I’ve had two mini-receptions since I last wrote, one in New York and one in Ohio. Meg says I’m allowed some time to process those before I get to wedding graduate level. Instead, I want to write about a concept that helped me reign in some of the financial panic of the last few months: the Investment Wedding.
A wedding is an investment, of course. That’s what makes it so daunting if, like us, you have barely any assets to funnel into it. I’m just not used to spending money! What helped was finding ways to spend it that felt lasting. Weddings seem so fleeting; I wanted something concrete.
This informed many decisions. I bought a fancy outfit, but all things I’ll wear again. I took an eco-friendly make-up lesson and skipped the makeover. (H/T Meg, Kate Middleton.) We bought Brandon a suit, and now he looks extra-dashing on job interviews.
My concept of investment changed with time. I was sure we wouldn’t miss flowers, because nothing sets off my brain’s “waste of money” alarm like overpriced bouquets that will rot in a week. But APW kept posting DIY tutorials—So cute! So easy!—and I changed my mind. The day before the dinner reception siblings, mother, best high school buddy and I hit up the New York flower district. I took $200 cash, which was both much more than I’d ever imagined spending on blooms, and much less than any WIC budget will tell you is a self-respecting minimum.
Turns out, purchasing armfuls of flowers is fun! Lugging them to Stumptown coffee for a pick-me-up—fun! Filling the bathtub with peonies and watching them open while you pee? Fun! Cramming stems into all the bottles and containers we could find in our apartment—OK, there were times when I worried it was all going to go horribly wrong. Then I took a nap and let my team take over. Fun again! I let my mother deal with setting them up in the restaurant, and it looked amazing. And while I’m pleased about that part, I’m even happier that the process was such a memorable part of the weekend. Turns out money wasn’t the issue at all. It was time that was being invested—time with folks who’d flown hundreds of miles to join the celebration.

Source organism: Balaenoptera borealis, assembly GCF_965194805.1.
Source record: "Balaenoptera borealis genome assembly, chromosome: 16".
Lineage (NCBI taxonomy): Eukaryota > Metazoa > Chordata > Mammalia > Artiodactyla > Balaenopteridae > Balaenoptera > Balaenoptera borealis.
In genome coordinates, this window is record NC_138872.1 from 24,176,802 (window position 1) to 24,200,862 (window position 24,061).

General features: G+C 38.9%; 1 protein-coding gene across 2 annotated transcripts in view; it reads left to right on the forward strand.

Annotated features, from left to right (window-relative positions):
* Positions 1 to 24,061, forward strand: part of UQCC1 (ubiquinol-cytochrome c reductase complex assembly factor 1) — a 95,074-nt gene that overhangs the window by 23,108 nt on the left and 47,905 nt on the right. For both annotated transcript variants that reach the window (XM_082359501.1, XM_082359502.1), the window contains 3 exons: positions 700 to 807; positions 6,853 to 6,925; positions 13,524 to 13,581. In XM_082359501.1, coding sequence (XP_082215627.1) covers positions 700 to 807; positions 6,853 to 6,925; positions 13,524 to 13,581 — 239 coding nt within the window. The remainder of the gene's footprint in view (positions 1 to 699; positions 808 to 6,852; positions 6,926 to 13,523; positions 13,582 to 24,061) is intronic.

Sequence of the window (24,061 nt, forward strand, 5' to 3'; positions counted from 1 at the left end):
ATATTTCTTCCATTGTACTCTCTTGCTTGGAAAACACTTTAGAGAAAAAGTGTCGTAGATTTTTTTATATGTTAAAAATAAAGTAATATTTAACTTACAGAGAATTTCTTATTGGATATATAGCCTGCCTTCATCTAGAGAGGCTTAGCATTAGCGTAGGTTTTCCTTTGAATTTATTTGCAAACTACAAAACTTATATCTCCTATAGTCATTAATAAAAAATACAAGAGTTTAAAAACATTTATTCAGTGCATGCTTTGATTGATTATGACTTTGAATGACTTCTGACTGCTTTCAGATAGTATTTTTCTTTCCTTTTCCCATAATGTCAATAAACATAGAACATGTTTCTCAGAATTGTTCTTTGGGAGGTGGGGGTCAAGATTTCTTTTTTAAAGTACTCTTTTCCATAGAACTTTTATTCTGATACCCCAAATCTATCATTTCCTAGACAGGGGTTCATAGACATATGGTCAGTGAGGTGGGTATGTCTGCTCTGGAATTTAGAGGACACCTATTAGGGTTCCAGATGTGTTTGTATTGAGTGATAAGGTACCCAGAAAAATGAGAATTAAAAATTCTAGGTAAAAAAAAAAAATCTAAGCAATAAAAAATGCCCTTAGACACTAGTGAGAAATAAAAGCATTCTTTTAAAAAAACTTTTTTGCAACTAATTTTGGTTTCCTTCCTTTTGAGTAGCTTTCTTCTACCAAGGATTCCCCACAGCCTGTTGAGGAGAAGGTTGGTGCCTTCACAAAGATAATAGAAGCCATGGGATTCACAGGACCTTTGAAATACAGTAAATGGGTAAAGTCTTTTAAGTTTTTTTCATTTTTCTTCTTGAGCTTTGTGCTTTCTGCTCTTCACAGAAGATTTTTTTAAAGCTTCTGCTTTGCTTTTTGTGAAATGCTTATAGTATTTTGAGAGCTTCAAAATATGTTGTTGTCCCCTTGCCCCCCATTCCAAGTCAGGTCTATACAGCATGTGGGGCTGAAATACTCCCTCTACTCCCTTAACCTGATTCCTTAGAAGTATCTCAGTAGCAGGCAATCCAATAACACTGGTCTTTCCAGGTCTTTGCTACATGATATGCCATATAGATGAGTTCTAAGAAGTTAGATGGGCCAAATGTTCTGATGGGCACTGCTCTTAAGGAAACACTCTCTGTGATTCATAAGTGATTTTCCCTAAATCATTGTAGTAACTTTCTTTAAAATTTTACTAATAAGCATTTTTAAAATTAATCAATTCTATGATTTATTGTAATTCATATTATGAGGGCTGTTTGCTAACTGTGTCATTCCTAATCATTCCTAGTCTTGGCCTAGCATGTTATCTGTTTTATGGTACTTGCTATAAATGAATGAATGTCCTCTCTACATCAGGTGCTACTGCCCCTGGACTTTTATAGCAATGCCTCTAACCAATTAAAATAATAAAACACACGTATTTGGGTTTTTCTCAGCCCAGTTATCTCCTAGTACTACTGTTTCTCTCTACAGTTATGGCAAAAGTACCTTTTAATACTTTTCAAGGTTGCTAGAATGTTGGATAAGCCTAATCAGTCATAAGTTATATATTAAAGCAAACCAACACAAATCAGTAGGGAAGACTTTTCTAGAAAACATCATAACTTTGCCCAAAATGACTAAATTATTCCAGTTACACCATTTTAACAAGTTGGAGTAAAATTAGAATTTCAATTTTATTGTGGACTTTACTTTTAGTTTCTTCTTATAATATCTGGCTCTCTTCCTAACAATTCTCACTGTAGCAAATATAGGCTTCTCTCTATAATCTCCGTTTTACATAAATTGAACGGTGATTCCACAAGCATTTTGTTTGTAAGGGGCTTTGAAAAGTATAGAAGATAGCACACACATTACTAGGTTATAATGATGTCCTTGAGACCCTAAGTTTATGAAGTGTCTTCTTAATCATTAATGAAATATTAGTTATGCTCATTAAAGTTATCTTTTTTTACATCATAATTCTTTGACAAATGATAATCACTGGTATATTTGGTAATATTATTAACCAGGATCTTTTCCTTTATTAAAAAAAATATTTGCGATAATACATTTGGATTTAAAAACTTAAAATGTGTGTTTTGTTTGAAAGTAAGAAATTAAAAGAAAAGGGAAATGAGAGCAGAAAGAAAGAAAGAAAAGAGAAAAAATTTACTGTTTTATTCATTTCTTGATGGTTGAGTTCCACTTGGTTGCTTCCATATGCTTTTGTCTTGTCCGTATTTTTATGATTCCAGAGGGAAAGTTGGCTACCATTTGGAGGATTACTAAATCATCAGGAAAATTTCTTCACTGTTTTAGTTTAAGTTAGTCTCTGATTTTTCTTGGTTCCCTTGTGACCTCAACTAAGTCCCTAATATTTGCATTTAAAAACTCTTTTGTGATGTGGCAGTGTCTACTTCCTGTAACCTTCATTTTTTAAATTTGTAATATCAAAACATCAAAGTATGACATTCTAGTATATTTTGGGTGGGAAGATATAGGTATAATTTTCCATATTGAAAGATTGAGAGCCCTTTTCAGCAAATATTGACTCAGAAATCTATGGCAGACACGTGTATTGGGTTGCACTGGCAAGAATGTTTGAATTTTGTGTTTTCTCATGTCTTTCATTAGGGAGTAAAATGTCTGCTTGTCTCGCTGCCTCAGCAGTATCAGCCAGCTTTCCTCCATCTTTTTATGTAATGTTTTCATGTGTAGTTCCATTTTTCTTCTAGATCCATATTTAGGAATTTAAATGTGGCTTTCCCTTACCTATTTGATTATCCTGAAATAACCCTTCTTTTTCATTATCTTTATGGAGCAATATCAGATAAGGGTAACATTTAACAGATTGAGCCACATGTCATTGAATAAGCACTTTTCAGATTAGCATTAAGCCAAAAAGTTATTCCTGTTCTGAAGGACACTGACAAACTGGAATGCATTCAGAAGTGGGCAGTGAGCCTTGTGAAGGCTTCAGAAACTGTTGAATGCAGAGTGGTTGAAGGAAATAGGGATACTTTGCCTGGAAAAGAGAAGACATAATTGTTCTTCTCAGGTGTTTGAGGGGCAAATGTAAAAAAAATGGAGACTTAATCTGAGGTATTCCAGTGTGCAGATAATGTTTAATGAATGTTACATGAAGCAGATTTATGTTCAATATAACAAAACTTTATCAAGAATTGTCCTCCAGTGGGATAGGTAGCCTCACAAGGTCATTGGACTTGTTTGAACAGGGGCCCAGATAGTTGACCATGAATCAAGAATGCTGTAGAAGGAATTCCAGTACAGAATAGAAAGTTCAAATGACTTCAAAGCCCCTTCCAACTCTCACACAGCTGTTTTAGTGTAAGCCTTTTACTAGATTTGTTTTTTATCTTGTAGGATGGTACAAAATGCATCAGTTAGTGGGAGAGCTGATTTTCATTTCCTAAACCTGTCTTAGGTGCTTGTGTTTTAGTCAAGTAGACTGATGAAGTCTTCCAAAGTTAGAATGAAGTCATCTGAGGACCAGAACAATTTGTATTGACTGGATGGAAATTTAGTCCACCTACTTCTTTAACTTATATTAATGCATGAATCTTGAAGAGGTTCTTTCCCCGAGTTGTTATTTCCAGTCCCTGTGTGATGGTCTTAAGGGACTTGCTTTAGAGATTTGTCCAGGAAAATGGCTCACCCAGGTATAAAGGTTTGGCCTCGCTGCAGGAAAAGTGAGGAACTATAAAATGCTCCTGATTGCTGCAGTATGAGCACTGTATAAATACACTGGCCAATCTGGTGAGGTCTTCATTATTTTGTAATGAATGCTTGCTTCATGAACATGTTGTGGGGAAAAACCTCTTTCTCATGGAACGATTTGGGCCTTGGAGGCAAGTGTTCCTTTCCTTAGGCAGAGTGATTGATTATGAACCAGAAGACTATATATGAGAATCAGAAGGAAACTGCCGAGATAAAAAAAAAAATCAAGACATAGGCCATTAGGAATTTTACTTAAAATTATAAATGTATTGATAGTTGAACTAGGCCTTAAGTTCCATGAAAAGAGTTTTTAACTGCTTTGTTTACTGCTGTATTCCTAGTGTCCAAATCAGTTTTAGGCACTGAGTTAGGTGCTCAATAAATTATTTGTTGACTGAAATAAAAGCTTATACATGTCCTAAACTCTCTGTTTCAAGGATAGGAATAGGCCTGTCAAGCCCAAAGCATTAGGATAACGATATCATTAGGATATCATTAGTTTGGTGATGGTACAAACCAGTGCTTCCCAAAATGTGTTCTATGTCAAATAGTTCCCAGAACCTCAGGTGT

Of course you can use any pro-sanity measure against yourself, and I did struggle a bit when it came to my headpiece. The fascinator with its flimsy bit of veil that I was dying to own was beautiful, but costly. It’s an investment! I told myself, ignoring the fact that I’d already “invested” a hell of a lot in shoes and a necklace. I’ll sell it on eBay! (I was lying.) Okfine. I didn’t buy it. Instead, I plundered the supplies section of Etsy and fixed up a plausible replica with superglue.
Was it a win for the investment bride? Sure, in a way. I didn’t spend dollars I don’t have on something that I’ll never wear again. But I also lost a lot of time dreaming about that wretched veil. I could probably have put it on the credit card on day one. The world would not have ended.
The point is, it helped me to have a strategy when answering the question “Is it worth it?” because it came up again and again. But strategies are rigid things and only helpful when they are reducing stress, not when they become a new channel for it. So when I’m printing out the photos or springing for the honeymoon, I’ll be trying to remember that the real investment is in, you know, the marriage. We’re already golden.
Images: Madeline’s personal collection